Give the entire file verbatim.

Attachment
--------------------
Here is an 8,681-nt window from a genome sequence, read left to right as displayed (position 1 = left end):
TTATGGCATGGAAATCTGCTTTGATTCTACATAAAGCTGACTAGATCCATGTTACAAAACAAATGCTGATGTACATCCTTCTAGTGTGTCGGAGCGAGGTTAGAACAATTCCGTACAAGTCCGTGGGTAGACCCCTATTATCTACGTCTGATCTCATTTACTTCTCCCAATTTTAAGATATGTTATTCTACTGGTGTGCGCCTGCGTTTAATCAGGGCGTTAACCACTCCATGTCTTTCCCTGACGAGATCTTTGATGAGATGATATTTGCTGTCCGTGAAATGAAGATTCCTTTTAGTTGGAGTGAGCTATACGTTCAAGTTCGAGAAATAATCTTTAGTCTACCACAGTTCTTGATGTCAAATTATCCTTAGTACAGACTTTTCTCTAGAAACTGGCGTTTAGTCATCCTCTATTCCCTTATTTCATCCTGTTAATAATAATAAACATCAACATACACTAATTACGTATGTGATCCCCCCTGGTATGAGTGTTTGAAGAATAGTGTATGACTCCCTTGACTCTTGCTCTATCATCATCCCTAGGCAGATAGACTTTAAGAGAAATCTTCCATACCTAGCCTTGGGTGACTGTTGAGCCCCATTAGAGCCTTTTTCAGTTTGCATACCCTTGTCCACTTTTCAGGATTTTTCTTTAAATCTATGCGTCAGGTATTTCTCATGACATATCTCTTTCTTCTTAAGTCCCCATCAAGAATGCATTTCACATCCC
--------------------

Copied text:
Here is an 8,681-nt window from a genome sequence, read left to right as displayed (position 1 = left end):
TTATGGCATGGAAATCTGCTTTGATTCTACATAAAGCTGACTAGATCCATGTTACAAAACAAATGCTGATGTACATCCTTCTAGTGTGTCGGAGCGAGGTTAGAACAATTCCGTACAAGTCCGTGGGTAGACCCCTATTATCTACGTCTGATCTCATTTACTTCTCCCAATTTTAAGATATGTTATTCTACTGGTGTGCGCCTGCGTTTAATCAGGGCGTTAACCACTCCATGTCTTTCCCTGACGAGATCTTTGATGAGATGATATTTGCTGTCCGTGAAATGAAGATTCCTTTTAGTTGGAGTGAGCTATACGTTCAAGTTCGAGAAATAATCTTTAGTCTACCACAGTTCTTGATGTCAAATTATCCTTAGTACAGACTTTTCTCTAGAAACTGGCGTTTAGTCATCCTCTATTCCCTTATTTCATCCTGTTAATAATAATAAACATCAACATACACTAATTACGTATGTGATCCCCCCTGGTATGAGTGTTTGAAGAATAGTGTATGACTCCCTTGACTCTTGCTCTATCATCATCCCTAGGCAGATAGACTTTAAGAGAAATCTTCCATACCTAGCCTTGGGTGACTGTTGAGCCCCATTAGAGCCTTTTTCAGTTTGCATACCCTTGTCCACTTTTCAGGATTTTTCTTTAAATCTATGCGTCAGGTATTTCTCATGACATATCTCTTTCTTCTTAAGTCCCCATCAAGAATGCATTTCACATCCC